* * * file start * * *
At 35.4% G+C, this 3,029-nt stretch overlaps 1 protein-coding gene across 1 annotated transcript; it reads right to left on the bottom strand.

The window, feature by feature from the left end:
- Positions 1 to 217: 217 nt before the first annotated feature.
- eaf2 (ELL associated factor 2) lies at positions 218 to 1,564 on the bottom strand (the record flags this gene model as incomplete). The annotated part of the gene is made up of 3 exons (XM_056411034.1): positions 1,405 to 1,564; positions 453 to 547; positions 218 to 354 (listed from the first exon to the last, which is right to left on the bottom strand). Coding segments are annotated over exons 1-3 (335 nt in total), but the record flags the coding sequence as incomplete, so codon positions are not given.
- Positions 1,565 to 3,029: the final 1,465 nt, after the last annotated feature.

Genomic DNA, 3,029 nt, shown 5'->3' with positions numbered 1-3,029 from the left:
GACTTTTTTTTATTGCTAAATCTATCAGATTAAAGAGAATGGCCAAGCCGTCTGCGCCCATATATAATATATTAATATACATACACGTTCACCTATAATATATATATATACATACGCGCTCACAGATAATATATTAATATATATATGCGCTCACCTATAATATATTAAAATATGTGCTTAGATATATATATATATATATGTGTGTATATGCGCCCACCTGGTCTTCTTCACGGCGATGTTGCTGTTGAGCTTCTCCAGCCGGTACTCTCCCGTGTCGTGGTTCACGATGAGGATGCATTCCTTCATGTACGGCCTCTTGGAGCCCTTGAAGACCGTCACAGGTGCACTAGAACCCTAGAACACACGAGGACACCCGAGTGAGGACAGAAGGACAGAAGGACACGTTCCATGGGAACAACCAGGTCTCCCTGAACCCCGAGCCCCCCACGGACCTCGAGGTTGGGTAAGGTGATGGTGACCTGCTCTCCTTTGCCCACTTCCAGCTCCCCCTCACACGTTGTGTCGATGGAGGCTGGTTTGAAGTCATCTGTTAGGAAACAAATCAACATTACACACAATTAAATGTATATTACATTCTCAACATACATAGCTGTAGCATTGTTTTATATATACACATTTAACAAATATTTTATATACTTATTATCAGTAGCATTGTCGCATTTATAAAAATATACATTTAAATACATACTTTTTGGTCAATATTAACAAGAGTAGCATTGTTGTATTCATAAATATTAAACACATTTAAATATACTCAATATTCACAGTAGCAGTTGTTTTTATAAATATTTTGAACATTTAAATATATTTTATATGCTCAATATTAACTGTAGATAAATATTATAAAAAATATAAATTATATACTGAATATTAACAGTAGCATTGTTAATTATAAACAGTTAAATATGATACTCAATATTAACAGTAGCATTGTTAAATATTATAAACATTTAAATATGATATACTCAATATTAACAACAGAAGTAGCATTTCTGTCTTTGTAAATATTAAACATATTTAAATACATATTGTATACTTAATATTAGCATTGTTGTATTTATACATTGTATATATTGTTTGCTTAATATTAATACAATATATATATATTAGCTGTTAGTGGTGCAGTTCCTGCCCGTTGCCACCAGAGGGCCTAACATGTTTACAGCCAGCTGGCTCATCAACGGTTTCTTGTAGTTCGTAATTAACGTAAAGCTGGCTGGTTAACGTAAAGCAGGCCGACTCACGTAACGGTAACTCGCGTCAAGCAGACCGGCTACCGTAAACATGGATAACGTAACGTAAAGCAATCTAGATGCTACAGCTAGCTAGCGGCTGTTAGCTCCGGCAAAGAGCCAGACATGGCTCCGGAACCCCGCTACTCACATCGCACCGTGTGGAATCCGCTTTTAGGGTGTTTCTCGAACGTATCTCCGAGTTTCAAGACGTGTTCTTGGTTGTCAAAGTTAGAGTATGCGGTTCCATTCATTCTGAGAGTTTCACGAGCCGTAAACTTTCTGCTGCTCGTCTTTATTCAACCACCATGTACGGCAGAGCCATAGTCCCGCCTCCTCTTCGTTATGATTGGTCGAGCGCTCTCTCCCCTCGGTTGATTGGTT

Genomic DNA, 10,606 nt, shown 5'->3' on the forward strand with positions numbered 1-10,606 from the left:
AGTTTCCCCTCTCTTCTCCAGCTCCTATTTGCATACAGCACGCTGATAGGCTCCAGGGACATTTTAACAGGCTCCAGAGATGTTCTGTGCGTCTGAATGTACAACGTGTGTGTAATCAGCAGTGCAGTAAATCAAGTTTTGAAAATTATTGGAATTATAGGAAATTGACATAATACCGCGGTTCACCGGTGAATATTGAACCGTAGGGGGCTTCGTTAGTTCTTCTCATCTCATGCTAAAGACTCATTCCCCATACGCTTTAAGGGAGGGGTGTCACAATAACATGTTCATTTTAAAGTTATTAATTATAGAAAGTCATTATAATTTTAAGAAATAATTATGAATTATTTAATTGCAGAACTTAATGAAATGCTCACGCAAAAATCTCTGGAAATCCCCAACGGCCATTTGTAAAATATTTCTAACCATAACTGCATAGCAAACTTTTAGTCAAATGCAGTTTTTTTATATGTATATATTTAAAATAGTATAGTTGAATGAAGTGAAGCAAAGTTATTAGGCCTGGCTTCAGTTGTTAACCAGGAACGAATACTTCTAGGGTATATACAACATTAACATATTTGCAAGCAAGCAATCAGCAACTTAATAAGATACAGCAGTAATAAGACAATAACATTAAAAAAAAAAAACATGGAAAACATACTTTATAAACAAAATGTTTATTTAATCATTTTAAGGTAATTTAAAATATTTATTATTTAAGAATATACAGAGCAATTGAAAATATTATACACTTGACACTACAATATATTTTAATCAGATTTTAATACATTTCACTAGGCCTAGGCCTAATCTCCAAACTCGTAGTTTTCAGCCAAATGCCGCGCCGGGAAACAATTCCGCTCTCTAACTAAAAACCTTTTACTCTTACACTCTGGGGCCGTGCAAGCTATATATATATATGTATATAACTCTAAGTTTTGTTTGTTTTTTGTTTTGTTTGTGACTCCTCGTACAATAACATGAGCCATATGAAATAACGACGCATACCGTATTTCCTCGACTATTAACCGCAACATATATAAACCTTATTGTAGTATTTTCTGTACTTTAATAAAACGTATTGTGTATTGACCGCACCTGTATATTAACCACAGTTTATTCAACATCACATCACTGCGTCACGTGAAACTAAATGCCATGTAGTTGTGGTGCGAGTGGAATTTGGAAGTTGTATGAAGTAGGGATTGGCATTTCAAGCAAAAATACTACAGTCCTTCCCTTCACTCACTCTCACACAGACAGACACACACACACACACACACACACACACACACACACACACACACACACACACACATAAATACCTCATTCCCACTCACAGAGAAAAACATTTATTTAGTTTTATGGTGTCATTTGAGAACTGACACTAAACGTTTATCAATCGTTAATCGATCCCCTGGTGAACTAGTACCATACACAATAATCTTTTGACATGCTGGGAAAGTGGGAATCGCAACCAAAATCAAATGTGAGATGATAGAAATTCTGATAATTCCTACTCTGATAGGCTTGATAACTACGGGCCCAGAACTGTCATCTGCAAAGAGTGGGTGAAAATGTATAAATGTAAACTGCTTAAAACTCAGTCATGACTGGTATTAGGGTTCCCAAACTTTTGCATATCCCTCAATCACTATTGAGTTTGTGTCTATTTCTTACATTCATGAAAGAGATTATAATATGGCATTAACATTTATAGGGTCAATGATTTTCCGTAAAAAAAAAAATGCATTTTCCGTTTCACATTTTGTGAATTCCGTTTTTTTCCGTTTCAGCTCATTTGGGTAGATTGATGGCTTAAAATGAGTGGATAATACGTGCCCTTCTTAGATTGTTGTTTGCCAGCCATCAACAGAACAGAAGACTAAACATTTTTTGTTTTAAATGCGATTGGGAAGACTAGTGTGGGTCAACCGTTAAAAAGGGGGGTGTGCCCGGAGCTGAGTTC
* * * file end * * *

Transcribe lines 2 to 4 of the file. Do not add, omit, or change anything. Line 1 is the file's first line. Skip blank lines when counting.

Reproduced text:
The window, feature by feature from the left end:
- Positions 1 to 217: 217 nt before the first annotated feature.
- eaf2 (ELL associated factor 2) lies at positions 218 to 1,564 on the bottom strand (the record flags this gene model as incomplete). The annotated part of the gene is made up of 3 exons (XM_056411034.1): positions 1,405 to 1,564; positions 453 to 547; positions 218 to 354 (listed from the first exon to the last, which is right to left on the bottom strand). Coding segments are annotated over exons 1-3 (335 nt in total), but the record flags the coding sequence as incomplete, so codon positions are not given.